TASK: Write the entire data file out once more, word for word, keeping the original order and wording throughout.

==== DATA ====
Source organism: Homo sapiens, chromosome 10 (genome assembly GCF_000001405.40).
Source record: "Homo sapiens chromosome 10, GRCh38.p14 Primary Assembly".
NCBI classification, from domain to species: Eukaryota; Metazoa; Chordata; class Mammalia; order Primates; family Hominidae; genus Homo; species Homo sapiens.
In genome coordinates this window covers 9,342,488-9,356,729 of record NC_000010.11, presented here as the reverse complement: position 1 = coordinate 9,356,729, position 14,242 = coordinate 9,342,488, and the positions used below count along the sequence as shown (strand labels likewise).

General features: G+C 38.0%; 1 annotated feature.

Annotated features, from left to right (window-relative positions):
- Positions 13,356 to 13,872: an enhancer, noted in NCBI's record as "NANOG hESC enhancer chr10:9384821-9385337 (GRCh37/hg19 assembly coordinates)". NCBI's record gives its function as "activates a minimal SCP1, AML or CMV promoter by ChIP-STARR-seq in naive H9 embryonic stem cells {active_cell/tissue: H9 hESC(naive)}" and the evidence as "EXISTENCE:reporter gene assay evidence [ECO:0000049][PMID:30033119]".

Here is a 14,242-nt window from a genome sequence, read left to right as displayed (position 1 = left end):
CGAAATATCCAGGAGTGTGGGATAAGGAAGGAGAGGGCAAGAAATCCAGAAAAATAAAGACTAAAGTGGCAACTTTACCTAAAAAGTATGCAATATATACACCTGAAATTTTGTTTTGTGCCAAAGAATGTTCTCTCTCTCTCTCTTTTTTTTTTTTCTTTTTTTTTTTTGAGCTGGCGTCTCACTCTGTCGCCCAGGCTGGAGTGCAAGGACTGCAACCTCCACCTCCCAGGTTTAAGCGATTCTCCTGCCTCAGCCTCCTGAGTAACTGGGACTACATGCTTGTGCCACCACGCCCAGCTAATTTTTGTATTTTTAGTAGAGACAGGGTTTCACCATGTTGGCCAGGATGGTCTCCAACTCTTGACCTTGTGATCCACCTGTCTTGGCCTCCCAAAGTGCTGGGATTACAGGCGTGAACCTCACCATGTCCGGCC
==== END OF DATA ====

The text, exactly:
Source organism: Homo sapiens, chromosome 10 (genome assembly GCF_000001405.40).
Source record: "Homo sapiens chromosome 10, GRCh38.p14 Primary Assembly".
NCBI classification, from domain to species: Eukaryota; Metazoa; Chordata; class Mammalia; order Primates; family Hominidae; genus Homo; species Homo sapiens.
In genome coordinates this window covers 9,342,488-9,356,729 of record NC_000010.11, presented here as the reverse complement: position 1 = coordinate 9,356,729, position 14,242 = coordinate 9,342,488, and the positions used below count along the sequence as shown (strand labels likewise).

General features: G+C 38.0%; 1 annotated feature.

Annotated features, from left to right (window-relative positions):
- Positions 13,356 to 13,872: an enhancer, noted in NCBI's record as "NANOG hESC enhancer chr10:9384821-9385337 (GRCh37/hg19 assembly coordinates)". NCBI's record gives its function as "activates a minimal SCP1, AML or CMV promoter by ChIP-STARR-seq in naive H9 embryonic stem cells {active_cell/tissue: H9 hESC(naive)}" and the evidence as "EXISTENCE:reporter gene assay evidence [ECO:0000049][PMID:30033119]".

Here is a 14,242-nt window from a genome sequence, read left to right as displayed (position 1 = left end):
CGAAATATCCAGGAGTGTGGGATAAGGAAGGAGAGGGCAAGAAATCCAGAAAAATAAAGACTAAAGTGGCAACTTTACCTAAAAAGTATGCAATATATACACCTGAAATTTTGTTTTGTGCCAAAGAATGTTCTCTCTCTCTCTCTTTTTTTTTTTTCTTTTTTTTTTTTGAGCTGGCGTCTCACTCTGTCGCCCAGGCTGGAGTGCAAGGACTGCAACCTCCACCTCCCAGGTTTAAGCGATTCTCCTGCCTCAGCCTCCTGAGTAACTGGGACTACATGCTTGTGCCACCACGCCCAGCTAATTTTTGTATTTTTAGTAGAGACAGGGTTTCACCATGTTGGCCAGGATGGTCTCCAACTCTTGACCTTGTGATCCACCTGTCTTGGCCTCCCAAAGTGCTGGGATTACAGGCGTGAACCTCACCATGTCCGGCC